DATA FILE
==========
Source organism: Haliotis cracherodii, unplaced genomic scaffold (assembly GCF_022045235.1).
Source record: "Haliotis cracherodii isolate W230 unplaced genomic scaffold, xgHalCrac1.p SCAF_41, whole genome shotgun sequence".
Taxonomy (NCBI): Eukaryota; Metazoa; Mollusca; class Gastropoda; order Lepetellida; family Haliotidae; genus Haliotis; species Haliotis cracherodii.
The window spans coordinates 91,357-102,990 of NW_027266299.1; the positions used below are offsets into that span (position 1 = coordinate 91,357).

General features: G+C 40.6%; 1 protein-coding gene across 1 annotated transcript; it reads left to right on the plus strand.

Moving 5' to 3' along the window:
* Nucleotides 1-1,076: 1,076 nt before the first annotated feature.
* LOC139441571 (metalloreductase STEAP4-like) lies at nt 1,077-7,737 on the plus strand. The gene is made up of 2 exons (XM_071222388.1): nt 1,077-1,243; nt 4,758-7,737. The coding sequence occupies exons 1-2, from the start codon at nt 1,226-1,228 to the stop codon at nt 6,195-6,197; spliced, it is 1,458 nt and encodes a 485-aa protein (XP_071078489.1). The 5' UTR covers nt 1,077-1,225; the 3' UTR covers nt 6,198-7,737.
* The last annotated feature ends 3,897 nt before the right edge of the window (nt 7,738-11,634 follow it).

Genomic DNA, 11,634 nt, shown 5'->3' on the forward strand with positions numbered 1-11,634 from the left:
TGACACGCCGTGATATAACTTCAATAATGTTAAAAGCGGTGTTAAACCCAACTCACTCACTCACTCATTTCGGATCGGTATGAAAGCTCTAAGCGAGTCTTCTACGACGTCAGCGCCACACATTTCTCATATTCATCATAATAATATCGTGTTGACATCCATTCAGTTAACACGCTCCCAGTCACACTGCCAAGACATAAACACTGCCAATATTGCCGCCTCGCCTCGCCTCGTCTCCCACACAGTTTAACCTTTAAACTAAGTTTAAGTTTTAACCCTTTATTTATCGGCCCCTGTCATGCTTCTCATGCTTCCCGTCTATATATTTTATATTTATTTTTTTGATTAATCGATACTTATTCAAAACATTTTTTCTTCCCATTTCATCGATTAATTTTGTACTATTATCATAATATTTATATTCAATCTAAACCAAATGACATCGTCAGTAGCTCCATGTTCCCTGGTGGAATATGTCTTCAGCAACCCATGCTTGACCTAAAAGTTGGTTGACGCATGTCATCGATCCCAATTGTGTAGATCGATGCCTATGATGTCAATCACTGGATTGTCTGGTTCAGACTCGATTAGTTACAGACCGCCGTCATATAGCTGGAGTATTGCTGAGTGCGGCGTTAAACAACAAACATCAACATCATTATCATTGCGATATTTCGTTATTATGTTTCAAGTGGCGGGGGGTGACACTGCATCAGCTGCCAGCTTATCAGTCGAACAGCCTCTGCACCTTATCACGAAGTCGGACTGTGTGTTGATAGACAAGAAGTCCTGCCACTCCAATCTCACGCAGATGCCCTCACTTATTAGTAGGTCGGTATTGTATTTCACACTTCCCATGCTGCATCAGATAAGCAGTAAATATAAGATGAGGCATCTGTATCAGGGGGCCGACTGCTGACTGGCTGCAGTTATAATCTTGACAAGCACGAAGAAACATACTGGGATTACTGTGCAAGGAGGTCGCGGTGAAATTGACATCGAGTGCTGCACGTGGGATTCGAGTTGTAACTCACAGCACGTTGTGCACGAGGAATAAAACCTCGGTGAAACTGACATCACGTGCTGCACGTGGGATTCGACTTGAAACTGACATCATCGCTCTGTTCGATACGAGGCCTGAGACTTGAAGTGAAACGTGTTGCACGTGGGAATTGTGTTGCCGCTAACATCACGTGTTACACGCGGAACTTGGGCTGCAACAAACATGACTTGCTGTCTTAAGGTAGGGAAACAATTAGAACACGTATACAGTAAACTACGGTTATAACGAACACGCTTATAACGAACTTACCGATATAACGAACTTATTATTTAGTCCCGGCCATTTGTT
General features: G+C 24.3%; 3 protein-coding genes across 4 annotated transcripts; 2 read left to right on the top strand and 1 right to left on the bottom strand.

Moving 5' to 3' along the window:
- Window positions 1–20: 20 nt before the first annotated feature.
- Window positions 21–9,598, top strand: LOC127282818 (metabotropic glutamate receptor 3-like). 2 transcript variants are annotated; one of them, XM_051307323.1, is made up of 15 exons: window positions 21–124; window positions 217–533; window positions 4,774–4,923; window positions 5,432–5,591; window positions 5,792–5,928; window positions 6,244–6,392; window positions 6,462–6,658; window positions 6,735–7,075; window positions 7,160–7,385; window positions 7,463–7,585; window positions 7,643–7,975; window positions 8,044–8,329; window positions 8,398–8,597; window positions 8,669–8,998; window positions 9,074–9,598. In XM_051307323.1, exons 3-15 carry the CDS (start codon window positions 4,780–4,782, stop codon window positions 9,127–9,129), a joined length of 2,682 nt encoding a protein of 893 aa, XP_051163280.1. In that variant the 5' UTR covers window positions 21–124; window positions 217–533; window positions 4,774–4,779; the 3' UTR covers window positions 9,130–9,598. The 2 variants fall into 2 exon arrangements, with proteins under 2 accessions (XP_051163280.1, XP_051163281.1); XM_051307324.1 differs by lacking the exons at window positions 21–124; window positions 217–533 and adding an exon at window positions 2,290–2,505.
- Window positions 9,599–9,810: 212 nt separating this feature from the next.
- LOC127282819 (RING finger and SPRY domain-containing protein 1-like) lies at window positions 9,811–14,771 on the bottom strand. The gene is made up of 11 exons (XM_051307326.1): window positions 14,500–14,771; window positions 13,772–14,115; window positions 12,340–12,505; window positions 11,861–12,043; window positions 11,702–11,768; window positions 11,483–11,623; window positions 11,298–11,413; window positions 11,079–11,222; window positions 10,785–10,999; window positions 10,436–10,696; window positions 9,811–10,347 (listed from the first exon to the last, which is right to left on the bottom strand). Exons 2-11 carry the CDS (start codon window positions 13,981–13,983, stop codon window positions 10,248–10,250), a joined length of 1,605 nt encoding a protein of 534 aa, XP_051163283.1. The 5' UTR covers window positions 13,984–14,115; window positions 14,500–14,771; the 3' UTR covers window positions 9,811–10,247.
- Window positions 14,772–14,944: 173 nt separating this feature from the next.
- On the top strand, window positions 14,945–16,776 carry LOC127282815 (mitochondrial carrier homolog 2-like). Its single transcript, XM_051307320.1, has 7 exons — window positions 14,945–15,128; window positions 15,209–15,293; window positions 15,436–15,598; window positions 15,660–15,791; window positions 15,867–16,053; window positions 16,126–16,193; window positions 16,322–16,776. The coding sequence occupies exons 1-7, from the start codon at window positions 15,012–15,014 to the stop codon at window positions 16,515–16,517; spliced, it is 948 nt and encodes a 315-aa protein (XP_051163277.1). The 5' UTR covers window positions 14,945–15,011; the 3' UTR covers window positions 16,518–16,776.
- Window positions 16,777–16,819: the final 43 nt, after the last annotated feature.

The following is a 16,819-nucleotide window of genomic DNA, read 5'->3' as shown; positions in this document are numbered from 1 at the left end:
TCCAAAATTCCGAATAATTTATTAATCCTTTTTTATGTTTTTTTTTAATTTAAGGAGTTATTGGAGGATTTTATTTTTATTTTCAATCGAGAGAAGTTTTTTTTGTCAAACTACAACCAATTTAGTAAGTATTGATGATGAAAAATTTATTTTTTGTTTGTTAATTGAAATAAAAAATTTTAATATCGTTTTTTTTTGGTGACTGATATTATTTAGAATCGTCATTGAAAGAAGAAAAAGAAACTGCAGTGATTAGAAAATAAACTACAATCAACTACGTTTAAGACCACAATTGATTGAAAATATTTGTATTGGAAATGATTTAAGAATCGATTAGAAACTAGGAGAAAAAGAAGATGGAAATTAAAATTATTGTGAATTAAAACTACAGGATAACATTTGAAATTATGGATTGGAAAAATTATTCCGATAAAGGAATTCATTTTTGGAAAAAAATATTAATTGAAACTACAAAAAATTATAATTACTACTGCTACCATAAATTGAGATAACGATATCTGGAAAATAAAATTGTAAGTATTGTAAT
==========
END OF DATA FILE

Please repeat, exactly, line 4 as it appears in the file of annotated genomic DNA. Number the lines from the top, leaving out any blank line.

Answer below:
The window spans coordinates 91,357-102,990 of NW_027266299.1; the positions used below are offsets into that span (position 1 = coordinate 91,357).